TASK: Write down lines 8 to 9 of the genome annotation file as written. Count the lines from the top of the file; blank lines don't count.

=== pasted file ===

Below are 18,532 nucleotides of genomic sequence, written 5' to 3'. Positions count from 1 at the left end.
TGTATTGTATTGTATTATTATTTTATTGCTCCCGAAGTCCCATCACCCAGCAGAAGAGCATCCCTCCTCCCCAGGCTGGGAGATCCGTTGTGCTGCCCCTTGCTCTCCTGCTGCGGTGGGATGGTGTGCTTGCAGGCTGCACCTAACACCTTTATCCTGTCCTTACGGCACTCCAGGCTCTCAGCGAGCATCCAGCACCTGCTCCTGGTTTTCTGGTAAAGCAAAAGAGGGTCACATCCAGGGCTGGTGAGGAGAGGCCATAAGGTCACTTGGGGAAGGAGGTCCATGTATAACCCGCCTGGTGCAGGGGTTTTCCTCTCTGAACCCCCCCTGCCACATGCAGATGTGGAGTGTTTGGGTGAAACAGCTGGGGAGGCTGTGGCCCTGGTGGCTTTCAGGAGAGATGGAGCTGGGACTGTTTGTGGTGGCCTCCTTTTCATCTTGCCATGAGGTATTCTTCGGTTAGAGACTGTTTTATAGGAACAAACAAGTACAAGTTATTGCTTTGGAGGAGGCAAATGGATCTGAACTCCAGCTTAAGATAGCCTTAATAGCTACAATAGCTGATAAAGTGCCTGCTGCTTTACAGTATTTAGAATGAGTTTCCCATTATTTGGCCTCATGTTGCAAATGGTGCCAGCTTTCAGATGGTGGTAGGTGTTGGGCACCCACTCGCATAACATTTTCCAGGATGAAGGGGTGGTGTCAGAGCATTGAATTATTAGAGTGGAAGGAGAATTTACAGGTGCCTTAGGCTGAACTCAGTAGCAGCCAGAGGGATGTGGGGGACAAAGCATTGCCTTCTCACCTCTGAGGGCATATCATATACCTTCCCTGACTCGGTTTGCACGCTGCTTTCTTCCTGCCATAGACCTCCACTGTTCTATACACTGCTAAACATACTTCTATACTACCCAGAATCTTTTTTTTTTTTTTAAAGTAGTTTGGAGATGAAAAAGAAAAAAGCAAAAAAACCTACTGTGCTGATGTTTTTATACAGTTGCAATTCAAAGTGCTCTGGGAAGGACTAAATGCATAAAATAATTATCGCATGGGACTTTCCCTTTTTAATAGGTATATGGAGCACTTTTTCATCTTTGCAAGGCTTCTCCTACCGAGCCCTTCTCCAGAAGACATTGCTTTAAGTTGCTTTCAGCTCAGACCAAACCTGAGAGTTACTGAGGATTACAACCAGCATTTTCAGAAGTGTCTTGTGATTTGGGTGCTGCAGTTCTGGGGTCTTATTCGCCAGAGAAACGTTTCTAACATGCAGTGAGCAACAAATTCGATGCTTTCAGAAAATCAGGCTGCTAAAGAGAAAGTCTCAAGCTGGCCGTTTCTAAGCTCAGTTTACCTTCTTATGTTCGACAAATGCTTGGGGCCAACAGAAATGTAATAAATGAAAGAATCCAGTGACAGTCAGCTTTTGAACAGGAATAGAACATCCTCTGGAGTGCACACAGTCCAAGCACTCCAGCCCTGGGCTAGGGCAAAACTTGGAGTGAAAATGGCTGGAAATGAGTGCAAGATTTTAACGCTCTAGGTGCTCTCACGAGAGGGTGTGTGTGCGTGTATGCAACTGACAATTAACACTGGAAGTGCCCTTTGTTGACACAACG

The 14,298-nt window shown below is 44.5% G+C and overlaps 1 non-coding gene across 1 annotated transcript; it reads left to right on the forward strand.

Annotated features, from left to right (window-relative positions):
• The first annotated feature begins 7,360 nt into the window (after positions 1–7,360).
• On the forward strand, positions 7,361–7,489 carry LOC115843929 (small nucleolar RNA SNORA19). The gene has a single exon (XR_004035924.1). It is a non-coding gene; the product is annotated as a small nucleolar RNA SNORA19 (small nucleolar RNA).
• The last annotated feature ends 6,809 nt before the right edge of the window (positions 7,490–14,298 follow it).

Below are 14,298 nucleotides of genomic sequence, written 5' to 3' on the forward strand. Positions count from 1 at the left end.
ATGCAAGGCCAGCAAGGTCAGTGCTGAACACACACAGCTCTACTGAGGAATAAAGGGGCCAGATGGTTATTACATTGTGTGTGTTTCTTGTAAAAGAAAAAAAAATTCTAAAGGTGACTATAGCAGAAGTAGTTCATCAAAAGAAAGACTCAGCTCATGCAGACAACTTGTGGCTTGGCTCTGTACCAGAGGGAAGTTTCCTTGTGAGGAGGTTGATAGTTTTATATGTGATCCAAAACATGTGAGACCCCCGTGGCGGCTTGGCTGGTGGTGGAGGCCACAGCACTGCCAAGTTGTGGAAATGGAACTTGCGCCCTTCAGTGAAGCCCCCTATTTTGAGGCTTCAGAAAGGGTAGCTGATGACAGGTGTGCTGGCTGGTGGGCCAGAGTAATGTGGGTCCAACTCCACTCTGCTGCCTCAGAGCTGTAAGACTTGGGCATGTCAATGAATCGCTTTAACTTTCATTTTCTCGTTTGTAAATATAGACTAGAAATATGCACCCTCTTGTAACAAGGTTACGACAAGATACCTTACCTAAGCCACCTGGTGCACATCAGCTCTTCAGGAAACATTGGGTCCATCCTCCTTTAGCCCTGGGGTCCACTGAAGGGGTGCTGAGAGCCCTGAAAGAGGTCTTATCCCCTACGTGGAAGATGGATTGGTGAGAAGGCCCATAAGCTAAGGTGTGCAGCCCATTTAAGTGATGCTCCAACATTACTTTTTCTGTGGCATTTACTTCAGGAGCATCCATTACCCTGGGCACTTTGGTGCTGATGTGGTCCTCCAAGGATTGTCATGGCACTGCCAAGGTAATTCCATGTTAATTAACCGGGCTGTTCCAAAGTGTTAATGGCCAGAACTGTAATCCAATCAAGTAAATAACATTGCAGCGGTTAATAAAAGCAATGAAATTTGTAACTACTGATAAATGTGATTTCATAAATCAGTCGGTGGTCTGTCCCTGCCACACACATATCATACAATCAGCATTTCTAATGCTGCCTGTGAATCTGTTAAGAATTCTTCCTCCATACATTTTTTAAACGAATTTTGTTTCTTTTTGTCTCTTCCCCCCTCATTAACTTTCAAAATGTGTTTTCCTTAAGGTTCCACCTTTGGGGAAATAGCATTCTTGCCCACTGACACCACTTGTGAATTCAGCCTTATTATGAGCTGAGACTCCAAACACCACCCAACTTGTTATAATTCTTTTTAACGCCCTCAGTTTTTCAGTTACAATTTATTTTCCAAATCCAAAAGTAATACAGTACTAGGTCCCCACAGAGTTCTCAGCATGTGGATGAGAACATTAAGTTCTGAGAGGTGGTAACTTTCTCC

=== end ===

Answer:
Below are 14,298 nucleotides of genomic sequence, written 5' to 3' on the forward strand. Positions count from 1 at the left end.
ATGCAAGGCCAGCAAGGTCAGTGCTGAACACACACAGCTCTACTGAGGAATAAAGGGGCCAGATGGTTATTACATTGTGTGTGTTTCTTGTAAAAGAAAAAAAAATTCTAAAGGTGACTATAGCAGAAGTAGTTCATCAAAAGAAAGACTCAGCTCATGCAGACAACTTGTGGCTTGGCTCTGTACCAGAGGGAAGTTTCCTTGTGAGGAGGTTGATAGTTTTATATGTGATCCAAAACATGTGAGACCCCCGTGGCGGCTTGGCTGGTGGTGGAGGCCACAGCACTGCCAAGTTGTGGAAATGGAACTTGCGCCCTTCAGTGAAGCCCCCTATTTTGAGGCTTCAGAAAGGGTAGCTGATGACAGGTGTGCTGGCTGGTGGGCCAGAGTAATGTGGGTCCAACTCCACTCTGCTGCCTCAGAGCTGTAAGACTTGGGCATGTCAATGAATCGCTTTAACTTTCATTTTCTCGTTTGTAAATATAGACTAGAAATATGCACCCTCTTGTAACAAGGTTACGACAAGATACCTTACCTAAGCCACCTGGTGCACATCAGCTCTTCAGGAAACATTGGGTCCATCCTCCTTTAGCCCTGGGGTCCACTGAAGGGGTGCTGAGAGCCCTGAAAGAGGTCTTATCCCCTACGTGGAAGATGGATTGGTGAGAAGGCCCATAAGCTAAGGTGTGCAGCCCATTTAAGTGATGCTCCAACATTACTTTTTCTGTGGCATTTACTTCAGGAGCATCCATTACCCTGGGCACTTTGGTGCTGATGTGGTCCTCCAAGGATTGTCATGGCACTGCCAAGGTAATTCCATGTTAATTAACCGGGCTGTTCCAAAGTGTTAATGGCCAGAACTGTAATCCAATCAAGTAAATAACATTGCAGCGGTTAATAAAAGCAATGAAATTTGTAACTACTGATAAATGTGATTTCATAAATCAGTCGGTGGTCTGTCCCTGCCACACACATATCATACAATCAGCATTTCTAATGCTGCCTGTGAATCTGTTAAGAATTCTTCCTCCATACATTTTTTAAACGAATTTTGTTTCTTTTTGTCTCTTCCCCCCTCATTAACTTTCAAAATGTGTTTTCCTTAAGGTTCCACCTTTGGGGAAATAGCATTCTTGCCCACTGACACCACTTGTGAATTCAGCCTTATTATGAGCTGAGACTCCAAACACCACCCAACTTGTTATAATTCTTTTTAACGCCCTCAGTTTTTCAGTTACAATTTATTTTCCAAATCCAAAAGTAATACAGTACTAGGTCCCCACAGAGTTCTCAGCATGTGGATGAGAACATTAAGTTCTGAGAGGTGGTAACTTTCTCC